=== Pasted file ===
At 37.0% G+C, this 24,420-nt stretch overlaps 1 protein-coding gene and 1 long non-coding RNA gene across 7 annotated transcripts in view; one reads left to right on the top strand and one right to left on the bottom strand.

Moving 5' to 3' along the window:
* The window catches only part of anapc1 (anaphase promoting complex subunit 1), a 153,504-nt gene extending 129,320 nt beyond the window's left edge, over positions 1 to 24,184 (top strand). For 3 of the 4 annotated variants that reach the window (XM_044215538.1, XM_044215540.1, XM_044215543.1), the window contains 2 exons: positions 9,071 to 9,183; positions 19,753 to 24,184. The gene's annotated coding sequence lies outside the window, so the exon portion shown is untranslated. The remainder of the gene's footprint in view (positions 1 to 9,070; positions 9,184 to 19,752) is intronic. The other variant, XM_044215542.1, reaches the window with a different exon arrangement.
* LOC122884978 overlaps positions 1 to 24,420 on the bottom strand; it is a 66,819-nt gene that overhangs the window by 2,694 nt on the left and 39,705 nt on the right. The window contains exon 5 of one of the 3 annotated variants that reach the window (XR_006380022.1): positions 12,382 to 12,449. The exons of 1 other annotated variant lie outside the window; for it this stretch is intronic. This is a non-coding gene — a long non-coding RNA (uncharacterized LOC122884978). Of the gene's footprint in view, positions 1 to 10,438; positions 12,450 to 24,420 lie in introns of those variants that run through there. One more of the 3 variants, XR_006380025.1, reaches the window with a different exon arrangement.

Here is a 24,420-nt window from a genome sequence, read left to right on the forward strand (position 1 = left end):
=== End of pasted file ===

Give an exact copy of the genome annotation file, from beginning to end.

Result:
At 37.0% G+C, this 24,420-nt stretch overlaps 1 protein-coding gene and 1 long non-coding RNA gene across 7 annotated transcripts in view; one reads left to right on the top strand and one right to left on the bottom strand.

Moving 5' to 3' along the window:
* The window catches only part of anapc1 (anaphase promoting complex subunit 1), a 153,504-nt gene extending 129,320 nt beyond the window's left edge, over positions 1 to 24,184 (top strand). For 3 of the 4 annotated variants that reach the window (XM_044215538.1, XM_044215540.1, XM_044215543.1), the window contains 2 exons: positions 9,071 to 9,183; positions 19,753 to 24,184. The gene's annotated coding sequence lies outside the window, so the exon portion shown is untranslated. The remainder of the gene's footprint in view (positions 1 to 9,070; positions 9,184 to 19,752) is intronic. The other variant, XM_044215542.1, reaches the window with a different exon arrangement.
* LOC122884978 overlaps positions 1 to 24,420 on the bottom strand; it is a 66,819-nt gene that overhangs the window by 2,694 nt on the left and 39,705 nt on the right. The window contains exon 5 of one of the 3 annotated variants that reach the window (XR_006380022.1): positions 12,382 to 12,449. The exons of 1 other annotated variant lie outside the window; for it this stretch is intronic. This is a non-coding gene — a long non-coding RNA (uncharacterized LOC122884978). Of the gene's footprint in view, positions 1 to 10,438; positions 12,450 to 24,420 lie in introns of those variants that run through there. One more of the 3 variants, XR_006380025.1, reaches the window with a different exon arrangement.

Here is a 24,420-nt window from a genome sequence, read left to right on the forward strand (position 1 = left end):